Saturday, February 20 @ 7:00pm
205 Collins St Melbourne
Has an Open Mic?
This is a free event but to help pay the poets, we're raising money through GoFundMe to fund the full line-up spanning 44 poets in 12 hours.
Melbourne Spoken Word is excited to be included in White Night for 2016.
With thousands of people bustling in Melbourne overnight, Melbourne Spoken Word will present a buffet of local Melbourne poets, spoken word artists and slammers from 7pm to 7am. Twelve hours of poetry and performance. Forty-four poets. From world changing to hilarious to introspective to moving, we have it all.
Jez P A Speelman
Sukhjit Kaur Khalsa
Brendan Reed Dennis
Chalise van Wyngaardt
A night for the poetic sweepings of the inner north to degenerate into sleaze, vitriol, and confusion. And rise into revelation, liberating confession and poetic wisps of the sublime. A feast of clashing waters. All in a cozy artsy pup. No features, no list, no limits. Just put your hand up and come on up. Is your piece not really ready? It is for this gig.
Meet Charlotte, short-statured, pocket rocket, dancer, poet, goat enthusiast, adventurer, exhibitionist, theatrical can-can dancer and perpetually hungry makeup enthusiast. We met on the balcony of the equally fiery and petite Cabinet Bar and Gallery where Charlotte firmly declared that “Gin is Food.”
So who are you? I’m Charlotte Laurasia Raymond. I like to say I’m a goat enthusiast. I guess I could also say social worker, Filipino Sri Lankan, queer, all those things are true, but fall short of really telling you who I am. I identify strongly with being short (I’m 5 foot high). And I’m passionate, I think passionate is just a good word to describe me.
Why short? Cause it’s endearing! Also, because connects me with my mum who is also short. Much of my identity comes from my mum’s connection with the Philippines, with her status as an outsider. Growing up, at extended family gatherings, my mother used to sit with the children and it wasn’t till I grew older that I understood it was because she felt like an outsider. I think one of the common themes of my identity is being mixed race, being queer but not overtly queer and having a physically small structure. I think by always focusing on my height I get to identify with these parts of me without having to be explicit.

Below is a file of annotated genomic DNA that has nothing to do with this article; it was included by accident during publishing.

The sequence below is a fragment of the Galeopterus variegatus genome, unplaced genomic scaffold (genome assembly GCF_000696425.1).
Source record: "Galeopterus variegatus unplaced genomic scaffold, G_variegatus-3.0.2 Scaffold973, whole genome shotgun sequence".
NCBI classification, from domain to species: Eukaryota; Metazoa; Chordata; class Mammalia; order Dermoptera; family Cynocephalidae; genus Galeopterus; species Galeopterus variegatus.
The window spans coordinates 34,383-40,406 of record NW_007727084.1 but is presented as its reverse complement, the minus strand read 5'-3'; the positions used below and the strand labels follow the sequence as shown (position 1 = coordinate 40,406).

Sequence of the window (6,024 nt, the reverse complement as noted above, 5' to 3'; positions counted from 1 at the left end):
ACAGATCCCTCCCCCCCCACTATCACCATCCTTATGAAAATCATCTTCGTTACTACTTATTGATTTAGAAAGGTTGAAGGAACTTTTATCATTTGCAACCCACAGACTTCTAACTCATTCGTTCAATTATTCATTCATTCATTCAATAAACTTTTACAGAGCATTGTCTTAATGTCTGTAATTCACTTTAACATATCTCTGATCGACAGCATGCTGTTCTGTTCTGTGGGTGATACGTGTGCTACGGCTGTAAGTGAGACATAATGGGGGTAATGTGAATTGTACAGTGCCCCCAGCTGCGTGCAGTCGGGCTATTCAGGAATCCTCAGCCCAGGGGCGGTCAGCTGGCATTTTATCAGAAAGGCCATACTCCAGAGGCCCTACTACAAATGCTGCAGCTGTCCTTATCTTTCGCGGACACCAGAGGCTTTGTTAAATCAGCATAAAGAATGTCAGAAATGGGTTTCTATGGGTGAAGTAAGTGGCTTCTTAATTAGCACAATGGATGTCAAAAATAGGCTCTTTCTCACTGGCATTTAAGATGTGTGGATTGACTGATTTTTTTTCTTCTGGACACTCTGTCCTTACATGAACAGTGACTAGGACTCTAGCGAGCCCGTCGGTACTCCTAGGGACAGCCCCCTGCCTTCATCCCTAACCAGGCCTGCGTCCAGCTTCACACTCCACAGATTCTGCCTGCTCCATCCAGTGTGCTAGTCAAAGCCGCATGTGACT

Some of your most compelling pieces are about your mother. Has she ever seen your poetry? She’s seen it on YouTube, my brother showed her a video and said she liked it, but she’s never spoken to me about it. Writing poetry about my mother has felt like a healing process in rebuilding for what was a long time a very estranged relationship.
Never invited her to a live show? I do a lot of poetry about being queer and my parents don’t know that about me.
But so much of your poetry on the internet references your queerness. We just don’t talk about these things. I’ve always been the initiator of change and the one bringing conflict
Jay J Larkin performs ’23’ at Girls on Key, on Wednesday, February 7, 2018 at Open Studio.
For more spoken word videos from around Melbourne, subscribe to our channel and for more events visit melbournespokenword.com/events.
Jay J Larkin combines her love for poetry and good food every month at her pop up poetry cafe Miss Millie’s. Here she’s been able to cultivate a community of poets mature and green, whilst eating homemade brownies. When she’s not baking for Miss Millie’s you can find her running workshops for high schools, judging many a competition or running more poetry events with the Islamic Museum of Australia. And sometimes when she’s not behind the scenes she takes place on stage and performs her own work, almost always centring around relationships, identity, feminism and her journey as a woman so far.
Girls on Key is a monthly poetry event supporting women and non-binary artists, that takes place usually on the first Wednesday of the month at Open Studio, Northcote. For more information visit girlsonkey.com, their Facebook Page, Twitter, and YouTube channel.